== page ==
In this Article, the general "boomtown problem" and current compensation schemes are considered, and the appropriateness of subsidy schemes is analyzed on theoretical grounds. This analysis suggests that the effect of these subsidies as usually designed is to reward people who are not in fact injured by the development, and miss many of those who deserve aid. The misdirection is a result of carelessly identifying a community with the people who live in it at a particular time. An appropriate compensation plan requires that the affected groups of people be more carefully described. While the discussion that follows considers the problem specifically in the context of boomtown compensation programs, the analytical approach can be generalized to other geographically related programs.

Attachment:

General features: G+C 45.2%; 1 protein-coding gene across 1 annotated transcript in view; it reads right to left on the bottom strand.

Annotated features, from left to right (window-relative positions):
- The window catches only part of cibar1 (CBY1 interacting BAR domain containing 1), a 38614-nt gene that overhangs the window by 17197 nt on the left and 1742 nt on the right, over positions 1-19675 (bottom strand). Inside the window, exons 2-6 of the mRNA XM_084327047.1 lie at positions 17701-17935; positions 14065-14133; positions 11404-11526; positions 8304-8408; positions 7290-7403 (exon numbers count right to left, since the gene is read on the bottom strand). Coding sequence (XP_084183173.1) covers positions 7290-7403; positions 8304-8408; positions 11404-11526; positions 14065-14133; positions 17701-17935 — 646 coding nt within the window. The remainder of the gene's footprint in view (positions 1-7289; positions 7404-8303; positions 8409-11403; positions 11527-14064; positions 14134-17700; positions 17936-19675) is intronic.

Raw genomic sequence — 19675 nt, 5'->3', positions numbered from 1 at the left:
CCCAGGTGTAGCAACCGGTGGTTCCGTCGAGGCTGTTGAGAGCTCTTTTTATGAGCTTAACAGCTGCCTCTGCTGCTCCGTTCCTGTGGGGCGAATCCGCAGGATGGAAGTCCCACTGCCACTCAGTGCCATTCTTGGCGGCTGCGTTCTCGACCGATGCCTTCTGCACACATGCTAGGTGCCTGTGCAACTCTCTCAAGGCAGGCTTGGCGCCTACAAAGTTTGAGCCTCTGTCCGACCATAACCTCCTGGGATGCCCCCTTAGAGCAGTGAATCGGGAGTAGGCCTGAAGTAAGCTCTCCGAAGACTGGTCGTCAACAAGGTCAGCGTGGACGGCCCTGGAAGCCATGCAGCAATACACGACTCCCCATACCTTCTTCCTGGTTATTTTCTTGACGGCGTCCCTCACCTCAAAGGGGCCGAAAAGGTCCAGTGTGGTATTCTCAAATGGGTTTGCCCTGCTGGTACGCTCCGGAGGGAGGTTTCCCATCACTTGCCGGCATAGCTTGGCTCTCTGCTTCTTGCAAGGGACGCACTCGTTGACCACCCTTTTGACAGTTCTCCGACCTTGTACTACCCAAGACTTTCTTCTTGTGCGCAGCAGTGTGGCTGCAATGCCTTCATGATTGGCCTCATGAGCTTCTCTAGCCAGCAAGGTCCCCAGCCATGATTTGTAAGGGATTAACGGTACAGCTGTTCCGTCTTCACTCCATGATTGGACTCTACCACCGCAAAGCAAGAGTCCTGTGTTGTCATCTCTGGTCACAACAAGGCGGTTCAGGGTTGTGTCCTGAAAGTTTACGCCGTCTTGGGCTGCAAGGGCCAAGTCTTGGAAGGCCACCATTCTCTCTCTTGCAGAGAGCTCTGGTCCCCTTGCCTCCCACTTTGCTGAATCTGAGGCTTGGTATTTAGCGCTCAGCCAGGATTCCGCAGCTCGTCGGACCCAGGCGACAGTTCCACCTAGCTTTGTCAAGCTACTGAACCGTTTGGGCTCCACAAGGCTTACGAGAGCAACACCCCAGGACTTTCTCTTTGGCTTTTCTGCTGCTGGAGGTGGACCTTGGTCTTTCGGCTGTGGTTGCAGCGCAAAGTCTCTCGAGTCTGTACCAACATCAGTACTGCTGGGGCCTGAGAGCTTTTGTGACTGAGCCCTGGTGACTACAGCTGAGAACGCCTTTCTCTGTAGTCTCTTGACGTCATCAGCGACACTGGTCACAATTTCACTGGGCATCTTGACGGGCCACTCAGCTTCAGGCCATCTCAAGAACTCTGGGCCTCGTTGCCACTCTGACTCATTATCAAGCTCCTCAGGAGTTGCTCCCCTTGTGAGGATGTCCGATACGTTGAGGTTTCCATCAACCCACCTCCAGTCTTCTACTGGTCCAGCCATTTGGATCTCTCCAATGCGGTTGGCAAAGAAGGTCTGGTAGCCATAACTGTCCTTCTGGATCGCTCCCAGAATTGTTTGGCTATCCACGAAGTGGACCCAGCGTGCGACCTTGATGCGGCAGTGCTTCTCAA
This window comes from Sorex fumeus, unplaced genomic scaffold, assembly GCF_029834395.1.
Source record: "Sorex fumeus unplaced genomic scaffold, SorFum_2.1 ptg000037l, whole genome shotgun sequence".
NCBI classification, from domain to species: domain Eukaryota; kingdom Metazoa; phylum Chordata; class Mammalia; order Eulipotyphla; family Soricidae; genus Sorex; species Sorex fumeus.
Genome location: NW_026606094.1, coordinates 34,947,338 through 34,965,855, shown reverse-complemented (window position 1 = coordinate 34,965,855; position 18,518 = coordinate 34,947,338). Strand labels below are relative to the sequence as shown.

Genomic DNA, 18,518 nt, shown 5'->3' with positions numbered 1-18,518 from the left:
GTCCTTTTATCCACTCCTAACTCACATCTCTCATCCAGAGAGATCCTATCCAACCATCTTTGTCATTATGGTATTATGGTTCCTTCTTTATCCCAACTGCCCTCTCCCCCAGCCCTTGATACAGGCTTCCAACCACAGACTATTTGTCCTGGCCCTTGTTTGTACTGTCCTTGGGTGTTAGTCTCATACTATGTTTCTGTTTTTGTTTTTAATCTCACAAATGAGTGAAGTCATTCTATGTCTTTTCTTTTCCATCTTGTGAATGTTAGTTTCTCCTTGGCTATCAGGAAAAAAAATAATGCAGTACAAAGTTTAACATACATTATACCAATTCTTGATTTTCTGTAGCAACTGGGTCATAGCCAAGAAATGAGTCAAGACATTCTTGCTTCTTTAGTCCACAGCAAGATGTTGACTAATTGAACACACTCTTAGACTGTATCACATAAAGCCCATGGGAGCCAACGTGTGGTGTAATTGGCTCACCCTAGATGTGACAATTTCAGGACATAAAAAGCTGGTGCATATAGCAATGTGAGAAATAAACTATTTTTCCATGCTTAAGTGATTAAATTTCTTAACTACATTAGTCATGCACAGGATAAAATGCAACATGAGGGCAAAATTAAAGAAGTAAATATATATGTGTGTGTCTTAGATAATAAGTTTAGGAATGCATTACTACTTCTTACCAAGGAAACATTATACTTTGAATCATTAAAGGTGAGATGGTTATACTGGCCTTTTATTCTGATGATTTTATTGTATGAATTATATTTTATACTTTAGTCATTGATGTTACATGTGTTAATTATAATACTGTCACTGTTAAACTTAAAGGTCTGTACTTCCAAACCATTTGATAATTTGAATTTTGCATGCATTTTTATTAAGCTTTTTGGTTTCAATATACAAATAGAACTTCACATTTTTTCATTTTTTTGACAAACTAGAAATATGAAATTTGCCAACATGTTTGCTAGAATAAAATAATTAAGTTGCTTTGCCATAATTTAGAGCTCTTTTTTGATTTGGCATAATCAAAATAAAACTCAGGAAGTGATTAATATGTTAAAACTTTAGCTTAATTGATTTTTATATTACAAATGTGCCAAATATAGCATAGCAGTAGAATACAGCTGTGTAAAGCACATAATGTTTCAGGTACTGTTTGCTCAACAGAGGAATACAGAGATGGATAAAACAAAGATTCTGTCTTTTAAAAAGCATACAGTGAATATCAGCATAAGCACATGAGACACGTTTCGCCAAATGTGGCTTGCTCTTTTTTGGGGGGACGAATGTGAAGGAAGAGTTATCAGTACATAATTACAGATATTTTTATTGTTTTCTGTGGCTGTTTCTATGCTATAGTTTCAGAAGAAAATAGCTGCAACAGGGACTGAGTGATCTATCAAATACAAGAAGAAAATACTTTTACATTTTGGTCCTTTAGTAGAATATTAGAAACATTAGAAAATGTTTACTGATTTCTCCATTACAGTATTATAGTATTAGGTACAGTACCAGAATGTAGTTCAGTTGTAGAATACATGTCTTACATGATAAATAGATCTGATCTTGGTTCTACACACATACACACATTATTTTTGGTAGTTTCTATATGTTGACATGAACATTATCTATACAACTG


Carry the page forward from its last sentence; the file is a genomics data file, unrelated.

Energy boomtowns, Energy policy, Geography -- Law